New abstract art for August 2017
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This series began with the intention of creating a single stand alone portrait. I set out to initiate an abstract portrait of friend and fellow artist Jacqui Sommerman. In this case I will need to move beyond a conventional portrait given her bright personality. I have decided it would be best to go outside my normal process and comfort zone.
I want the color scheme to reflect her personality. This means the colors will be bright, but eccentric. Some influence will be taken from surrealism and cubism. There’s been a real sense stream of consciousness approach in building the ideas within these paintings. The original concept behind Picasso and Broque’s initial cubist period dealt with relativity. They were trying to distill 5th dimensional perception into a two dimensional space. To better illustrate this, think of a single figure being displayed in different points in time simultaneously.
I won’t divulge other imagery I am going to be using at this time, as I want the paintings to have some time to develop. It will be a combination of references to things that relate to the subject matter and some things that are randomly chosen from my day to day life. I want to do this to create a sense of spontaneity.
Abstraction of the figure can be a constant process of finding a middle ground between expressive design and a literal interpretation of the human figure. It’s a process of letting your imagination take over. Many of the ideas I came up with for these paintings would percolate while I was doing other tasks. While working or doing laundry, I would slowly have ideas pop up in my mind for what I would like these paintings to become. While I put these ideas to the canvas, I am sure there will ultimately there will be many changes. I’m looking forward to being surprised by changing my process up some.
I will be including acrylic, pastels, watercolor, gouache, and ink in these paintings. Some areas may be light, even white on white. Other areas of the painting will be utilizing very bright colors such as green, yellow, orange, and a dark magenta. The goal of this painting will be for the schemes that clash to some degree. The point of this will be to challenge myself to build something that “works” with elements that are not supposed to go together.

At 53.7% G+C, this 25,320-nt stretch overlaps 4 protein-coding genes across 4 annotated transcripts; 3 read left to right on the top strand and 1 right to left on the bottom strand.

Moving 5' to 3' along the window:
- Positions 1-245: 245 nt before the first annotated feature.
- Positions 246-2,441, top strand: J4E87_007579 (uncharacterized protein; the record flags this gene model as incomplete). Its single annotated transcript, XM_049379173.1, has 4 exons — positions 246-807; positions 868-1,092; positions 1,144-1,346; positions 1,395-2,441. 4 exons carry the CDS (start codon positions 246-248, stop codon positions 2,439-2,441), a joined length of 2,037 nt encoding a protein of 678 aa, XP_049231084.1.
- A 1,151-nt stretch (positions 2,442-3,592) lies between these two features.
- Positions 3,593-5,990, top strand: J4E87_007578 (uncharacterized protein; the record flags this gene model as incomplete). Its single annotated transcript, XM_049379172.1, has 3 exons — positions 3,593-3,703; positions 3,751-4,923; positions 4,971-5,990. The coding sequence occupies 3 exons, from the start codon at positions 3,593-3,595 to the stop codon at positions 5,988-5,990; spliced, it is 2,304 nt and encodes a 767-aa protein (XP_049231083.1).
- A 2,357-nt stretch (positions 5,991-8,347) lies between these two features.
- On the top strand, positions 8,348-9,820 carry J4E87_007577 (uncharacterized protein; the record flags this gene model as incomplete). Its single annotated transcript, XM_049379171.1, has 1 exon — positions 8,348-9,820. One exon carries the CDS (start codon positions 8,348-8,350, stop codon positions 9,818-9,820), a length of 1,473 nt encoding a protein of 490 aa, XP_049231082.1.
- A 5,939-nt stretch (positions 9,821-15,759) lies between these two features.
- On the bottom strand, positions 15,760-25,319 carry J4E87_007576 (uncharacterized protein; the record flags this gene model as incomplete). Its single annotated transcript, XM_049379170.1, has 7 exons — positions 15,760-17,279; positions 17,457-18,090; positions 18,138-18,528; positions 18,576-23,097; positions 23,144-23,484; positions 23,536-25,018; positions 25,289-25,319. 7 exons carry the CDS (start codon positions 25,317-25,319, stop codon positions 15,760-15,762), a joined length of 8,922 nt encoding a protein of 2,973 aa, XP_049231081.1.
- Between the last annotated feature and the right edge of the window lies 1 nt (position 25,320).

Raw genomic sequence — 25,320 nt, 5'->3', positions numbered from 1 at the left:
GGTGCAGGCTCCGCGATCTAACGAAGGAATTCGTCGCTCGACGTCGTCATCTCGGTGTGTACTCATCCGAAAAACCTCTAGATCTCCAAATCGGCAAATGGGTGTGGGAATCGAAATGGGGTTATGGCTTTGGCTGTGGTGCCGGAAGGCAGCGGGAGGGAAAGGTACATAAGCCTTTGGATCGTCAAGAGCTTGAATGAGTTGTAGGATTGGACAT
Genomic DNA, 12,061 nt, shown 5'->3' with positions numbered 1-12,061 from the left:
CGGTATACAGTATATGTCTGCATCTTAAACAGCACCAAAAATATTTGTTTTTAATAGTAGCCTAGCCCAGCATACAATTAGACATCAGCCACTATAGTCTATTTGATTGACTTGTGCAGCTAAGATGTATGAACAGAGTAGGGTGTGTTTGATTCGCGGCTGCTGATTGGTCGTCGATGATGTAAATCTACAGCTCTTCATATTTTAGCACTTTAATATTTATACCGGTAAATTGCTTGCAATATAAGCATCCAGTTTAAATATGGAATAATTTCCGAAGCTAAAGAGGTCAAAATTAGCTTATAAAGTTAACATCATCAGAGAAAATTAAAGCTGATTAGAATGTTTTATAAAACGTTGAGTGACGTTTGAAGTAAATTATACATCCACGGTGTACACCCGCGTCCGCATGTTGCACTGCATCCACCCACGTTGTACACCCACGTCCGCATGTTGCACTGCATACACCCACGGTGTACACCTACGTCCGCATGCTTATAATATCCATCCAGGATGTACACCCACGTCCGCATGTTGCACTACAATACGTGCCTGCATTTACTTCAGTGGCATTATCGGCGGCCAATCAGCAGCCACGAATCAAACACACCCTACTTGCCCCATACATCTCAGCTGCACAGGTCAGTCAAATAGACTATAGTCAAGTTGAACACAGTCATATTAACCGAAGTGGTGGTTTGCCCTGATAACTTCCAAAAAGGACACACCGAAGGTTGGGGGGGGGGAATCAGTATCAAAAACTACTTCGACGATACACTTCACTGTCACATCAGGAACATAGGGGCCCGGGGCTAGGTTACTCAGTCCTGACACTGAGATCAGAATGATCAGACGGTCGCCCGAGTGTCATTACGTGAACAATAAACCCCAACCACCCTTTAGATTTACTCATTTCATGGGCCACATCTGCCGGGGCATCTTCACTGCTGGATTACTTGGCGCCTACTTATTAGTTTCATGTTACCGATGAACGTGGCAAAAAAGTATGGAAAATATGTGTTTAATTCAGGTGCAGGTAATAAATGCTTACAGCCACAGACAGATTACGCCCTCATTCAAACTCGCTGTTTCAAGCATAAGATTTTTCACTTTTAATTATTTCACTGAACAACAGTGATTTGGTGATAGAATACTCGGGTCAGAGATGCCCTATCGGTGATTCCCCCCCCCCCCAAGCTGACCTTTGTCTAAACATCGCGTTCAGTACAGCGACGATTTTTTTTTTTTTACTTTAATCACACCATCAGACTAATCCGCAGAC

I am currently hard at work on these two paintings and I am extremely excited to show you where this project heads!
Jacqui and I are part of a local Dallas artist collective known as 2nd Thursday.
interpreting the English alphabet
Initially I thought I would end up creating my own language. I had some discussions with Peter Ara Guekguezian at the University of Southern California to get some more insight into the mechanics of written language. I wanted to take my time and learn a bit about linguistics before diving head first into such a deep subject. Even if I still improvised, it was important to gain the knowledge first, then create.
Taking influence from other languages
After chatting with a fellow designer and long time close friend Eric Sharpe, I came to the conclusion that I needed to keep my letters grounded in a language people understand.
I created a set of rules where consonants are more angular and geometric. This is somewhat akin to Asian languages like Korean or Mandarin/Cantonese. In English, these letters sound somewhat less stiff. I thought this might be an interesting counter point and I wanted to see where the linguistic rabbit hole went. Vowels on the other hand are much more expressive and curvilinear. These letters may or may not sound this way in English, depending on which letter you are talking about. Again, the whole objective is to create a visual counter balance.
I kept a daily sketch journal to get the backgrounds and patterns down on paper before I laid my lettering to canvas. This allowed me the freedom to not think within my normal visual creative process. I wanted to be free to come up with new visual ideas to use now and in the future.
Challenging typography and readability
Typography is traditionally concerned with readability first and foremost. While I can understand why this is the case, I’ve always wanted to see how far I could stretch this rule while still keeping a character like a letter close to recognizable.
The letter C was recently sold an an Urban Scene event!
I have participated in pop up events with a local organization, Urban Scene, since 2015. in March I displayed my work as a part of one of their multi artist event. An individual purchased the C letter in this collection. Big Thanks to Landon and Thani Burke for continuing to support me with these events.